Sunday, August 9, 2015

Botswana: Triumph of Central Planning

Botswana: Triumph of Central Planning[1]
Carl Stoll[2]
There is one shining point of light on the bleak African continent:
Botswana has pursued goals of good governance and preserves a democratic tradition from the time before Europeans arrived. It has known no coups d’état, hyperinflation, famine or civil war. Its growth rate has been steady throughout the years, in dramatic contrast to declining per capita incomes in most other black African countries.
So, have we found the philosopher’s stone, Hayek’s oh-so-spontaneous social harmony by virtue of impersonal market forces?
Well, Hayek isn’t ENTIRELY off the track. There is a vague family resemblance between Botswana’s successful political and economic policies and Hayek’s recommendations, in that both are embedded in 19th-century liberal democratic traditions like rule of law, etc.
But in Botswana there is nothing to be seen of the drastic privatization that is often recommended invoking (not always accurately) Hayek’s ghost.
Botswana stands out because it is the only Sub-Saharan African country that has become steadily more prosperous for 35 years, while almost all other Sub-Saharan countries have had negative long-term growth rates. It has had no civil wars or coups d’état. Democratic elections are held regularly. There is little corruption.
When Botswana became independent in 1965 it was very poor and had almost no educated citizens. 84% of the land is sandy desert. Its only business was cattle. It was much poorer and far worse educated than Uganda or Zambia. But it is now richer than either of them.
Various different factors have been named as responsible for this exceptional stability and growth.
1. British colonialism did not destroy pre-existing tribal political structures. The British basically ignored their colony of Botswana, since it had no apparent mineral wealth and was not attractive for European settlers. It served principally as a buffer state to prevent expansion of German colonialism and Boer influence.
2. Traditionally the native Tswana people have had political institutions that enabled free discussion of public affairs by ordinary people, and even allowed criticism of tribal chiefs. These institutions were integrated into the republic that became independent in 1965. The chief of the most powerful tribe was elected president, but he did not particularly favour his own tribe. He later greatly reduced the power of the tribal chiefs and increased the power of government.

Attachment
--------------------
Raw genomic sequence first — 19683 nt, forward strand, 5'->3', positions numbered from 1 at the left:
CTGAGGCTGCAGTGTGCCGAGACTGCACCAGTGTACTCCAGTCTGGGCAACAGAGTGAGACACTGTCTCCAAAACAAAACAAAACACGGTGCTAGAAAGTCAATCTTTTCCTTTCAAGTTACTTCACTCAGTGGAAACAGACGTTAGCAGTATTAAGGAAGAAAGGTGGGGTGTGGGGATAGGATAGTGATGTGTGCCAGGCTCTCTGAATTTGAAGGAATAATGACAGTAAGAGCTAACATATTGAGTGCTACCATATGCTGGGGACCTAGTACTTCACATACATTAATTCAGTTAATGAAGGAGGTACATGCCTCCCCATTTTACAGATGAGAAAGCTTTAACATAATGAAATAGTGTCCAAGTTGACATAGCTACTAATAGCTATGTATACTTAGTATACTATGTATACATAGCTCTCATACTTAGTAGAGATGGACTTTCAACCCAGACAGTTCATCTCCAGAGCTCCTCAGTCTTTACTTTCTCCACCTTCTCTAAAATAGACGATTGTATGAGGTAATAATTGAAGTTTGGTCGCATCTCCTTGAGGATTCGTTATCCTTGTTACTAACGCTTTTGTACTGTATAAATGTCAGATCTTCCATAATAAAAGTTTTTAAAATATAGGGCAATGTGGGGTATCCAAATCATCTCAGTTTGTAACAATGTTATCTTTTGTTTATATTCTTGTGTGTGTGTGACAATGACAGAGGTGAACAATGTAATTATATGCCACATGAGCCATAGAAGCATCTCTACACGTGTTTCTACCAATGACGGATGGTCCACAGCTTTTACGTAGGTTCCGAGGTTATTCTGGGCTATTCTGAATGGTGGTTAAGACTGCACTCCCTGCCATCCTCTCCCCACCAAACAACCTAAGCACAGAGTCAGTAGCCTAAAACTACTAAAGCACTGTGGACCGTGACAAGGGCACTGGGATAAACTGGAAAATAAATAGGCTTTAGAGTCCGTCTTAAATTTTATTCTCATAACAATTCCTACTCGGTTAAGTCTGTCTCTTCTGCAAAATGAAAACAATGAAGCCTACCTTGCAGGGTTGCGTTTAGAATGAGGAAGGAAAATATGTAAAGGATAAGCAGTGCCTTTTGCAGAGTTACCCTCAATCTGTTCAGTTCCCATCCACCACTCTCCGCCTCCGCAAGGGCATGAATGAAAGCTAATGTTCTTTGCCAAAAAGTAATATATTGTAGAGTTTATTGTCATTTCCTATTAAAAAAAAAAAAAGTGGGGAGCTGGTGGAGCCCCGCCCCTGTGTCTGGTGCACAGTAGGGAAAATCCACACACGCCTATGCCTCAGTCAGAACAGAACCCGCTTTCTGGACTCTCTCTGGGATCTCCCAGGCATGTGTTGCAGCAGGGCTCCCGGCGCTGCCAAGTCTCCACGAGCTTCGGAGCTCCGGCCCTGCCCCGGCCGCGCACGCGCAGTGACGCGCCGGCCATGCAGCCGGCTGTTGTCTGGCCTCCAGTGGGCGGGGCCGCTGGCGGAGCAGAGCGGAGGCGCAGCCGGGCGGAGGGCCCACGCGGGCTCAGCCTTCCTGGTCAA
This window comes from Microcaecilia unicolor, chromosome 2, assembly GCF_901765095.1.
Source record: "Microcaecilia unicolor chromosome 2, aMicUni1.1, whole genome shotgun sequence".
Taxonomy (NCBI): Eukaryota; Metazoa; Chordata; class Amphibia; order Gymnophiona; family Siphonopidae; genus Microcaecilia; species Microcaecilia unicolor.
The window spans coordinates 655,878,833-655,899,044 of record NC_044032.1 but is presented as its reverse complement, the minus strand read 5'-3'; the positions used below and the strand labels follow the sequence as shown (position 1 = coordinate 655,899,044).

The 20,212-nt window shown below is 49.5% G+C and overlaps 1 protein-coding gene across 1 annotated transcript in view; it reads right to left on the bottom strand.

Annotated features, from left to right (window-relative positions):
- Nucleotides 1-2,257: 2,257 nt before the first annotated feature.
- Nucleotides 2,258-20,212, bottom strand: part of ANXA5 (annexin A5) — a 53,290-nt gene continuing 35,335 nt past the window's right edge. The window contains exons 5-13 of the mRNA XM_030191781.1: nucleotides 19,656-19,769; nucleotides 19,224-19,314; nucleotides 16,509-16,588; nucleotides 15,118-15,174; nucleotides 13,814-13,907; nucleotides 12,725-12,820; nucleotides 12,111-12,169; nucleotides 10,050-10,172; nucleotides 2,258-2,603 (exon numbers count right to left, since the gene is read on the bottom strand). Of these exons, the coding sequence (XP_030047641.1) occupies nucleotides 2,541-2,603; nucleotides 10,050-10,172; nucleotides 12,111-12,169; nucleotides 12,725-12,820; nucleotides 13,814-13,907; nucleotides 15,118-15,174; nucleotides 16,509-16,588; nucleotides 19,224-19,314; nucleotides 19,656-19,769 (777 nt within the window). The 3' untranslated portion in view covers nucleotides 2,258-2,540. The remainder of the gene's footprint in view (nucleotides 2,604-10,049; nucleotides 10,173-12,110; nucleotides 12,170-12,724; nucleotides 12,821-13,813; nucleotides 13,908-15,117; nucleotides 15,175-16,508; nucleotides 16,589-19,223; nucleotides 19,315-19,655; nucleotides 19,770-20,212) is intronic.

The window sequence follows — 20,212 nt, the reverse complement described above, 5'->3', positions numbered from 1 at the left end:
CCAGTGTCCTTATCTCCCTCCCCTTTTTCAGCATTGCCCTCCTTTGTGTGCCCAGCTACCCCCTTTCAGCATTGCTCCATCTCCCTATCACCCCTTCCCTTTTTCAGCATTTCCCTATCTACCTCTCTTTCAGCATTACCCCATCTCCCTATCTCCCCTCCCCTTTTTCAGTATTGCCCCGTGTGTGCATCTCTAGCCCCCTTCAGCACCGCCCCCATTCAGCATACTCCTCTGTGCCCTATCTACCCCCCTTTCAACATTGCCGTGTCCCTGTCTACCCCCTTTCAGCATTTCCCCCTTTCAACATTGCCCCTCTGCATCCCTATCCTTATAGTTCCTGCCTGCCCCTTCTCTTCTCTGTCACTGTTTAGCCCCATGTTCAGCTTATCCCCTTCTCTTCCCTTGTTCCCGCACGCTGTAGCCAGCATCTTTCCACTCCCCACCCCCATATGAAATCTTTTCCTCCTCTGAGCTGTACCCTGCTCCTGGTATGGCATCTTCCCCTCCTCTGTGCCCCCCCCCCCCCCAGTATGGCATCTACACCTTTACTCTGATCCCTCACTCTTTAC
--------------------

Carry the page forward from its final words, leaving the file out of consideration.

3. Law and order have prevailed. This legal security afforded large segments of the population security in their property rights, encouraging people to be productive and thrifty.
4. After independence mineral wealth was discovered in the form of diamonds, whose export provides a steady income. In other African nations mineral wealth has been a factor of discord, rivalry and corruption, but not here.
Does Botswana confirm Hayek’s thesis in The Road to Serfdom?  In other words, was Botswana successful because the government is small and does not meddle with the economy?
Botswana has indeed strong restraints on the executive and property rights are secure. It has followed sound economic policies, has had low inflation, avoided budget deficits and has protected private property (of both rich and poor).
However it has in no way followed a free-market ideology. 
Government has played a big role –- but not an overwhelming one -- in the country’s economic development. The government is the sole owner of all mineral wealth. On independence the government nationalized the only industry in the country –- a slaughterhouse, and has since built two new government slaughterhouses. The government heavily subsidises veterinary medicine, vaccines and agricultural extension services for cattle ranchers. The government’s revenue from diamonds is prudently invested in productive projects.
To put it in polemical terms, Botswana is a triumph of central planning.

[1] All information about Botswana was extracted from An African Success Story: Botswana, by Daron Acemoğlu, Simon Johnson & James A. Robinson, MIT Department of Economics Working Paper No. 01-37, July 2001 Download at:
Of course, Botswana has not known central planning in the striuct sense of the term, namely all production and consumption of all goods and services are planned by a central board 5 years in advance, down to the last tiddlywink. However free-market enthusiasts deliberately smear all government intervention in the economy as “central planning”.

No comments:

Post a Comment